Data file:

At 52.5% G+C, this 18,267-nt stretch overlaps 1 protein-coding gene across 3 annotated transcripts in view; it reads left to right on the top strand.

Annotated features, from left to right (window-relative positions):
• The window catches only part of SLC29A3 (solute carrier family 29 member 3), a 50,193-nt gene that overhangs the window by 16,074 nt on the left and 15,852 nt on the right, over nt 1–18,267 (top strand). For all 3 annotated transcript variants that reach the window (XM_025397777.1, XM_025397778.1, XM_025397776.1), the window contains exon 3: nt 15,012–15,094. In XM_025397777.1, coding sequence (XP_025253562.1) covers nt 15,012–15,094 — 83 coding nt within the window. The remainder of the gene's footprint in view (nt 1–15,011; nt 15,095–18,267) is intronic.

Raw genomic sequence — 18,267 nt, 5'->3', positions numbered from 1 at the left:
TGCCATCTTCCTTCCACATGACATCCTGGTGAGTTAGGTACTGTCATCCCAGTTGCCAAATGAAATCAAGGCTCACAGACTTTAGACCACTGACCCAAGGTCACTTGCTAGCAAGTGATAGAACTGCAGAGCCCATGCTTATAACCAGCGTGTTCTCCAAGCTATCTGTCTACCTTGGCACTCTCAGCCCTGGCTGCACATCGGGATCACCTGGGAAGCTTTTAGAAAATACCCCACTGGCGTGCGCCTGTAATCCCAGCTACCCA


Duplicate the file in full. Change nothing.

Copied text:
At 52.5% G+C, this 18,267-nt stretch overlaps 1 protein-coding gene across 3 annotated transcripts in view; it reads left to right on the top strand.

Annotated features, from left to right (window-relative positions):
• The window catches only part of SLC29A3 (solute carrier family 29 member 3), a 50,193-nt gene that overhangs the window by 16,074 nt on the left and 15,852 nt on the right, over nt 1–18,267 (top strand). For all 3 annotated transcript variants that reach the window (XM_025397777.1, XM_025397778.1, XM_025397776.1), the window contains exon 3: nt 15,012–15,094. In XM_025397777.1, coding sequence (XP_025253562.1) covers nt 15,012–15,094 — 83 coding nt within the window. The remainder of the gene's footprint in view (nt 1–15,011; nt 15,095–18,267) is intronic.

Raw genomic sequence — 18,267 nt, 5'->3', positions numbered from 1 at the left:
TGCCATCTTCCTTCCACATGACATCCTGGTGAGTTAGGTACTGTCATCCCAGTTGCCAAATGAAATCAAGGCTCACAGACTTTAGACCACTGACCCAAGGTCACTTGCTAGCAAGTGATAGAACTGCAGAGCCCATGCTTATAACCAGCGTGTTCTCCAAGCTATCTGTCTACCTTGGCACTCTCAGCCCTGGCTGCACATCGGGATCACCTGGGAAGCTTTTAGAAAATACCCCACTGGCGTGCGCCTGTAATCCCAGCTACCCA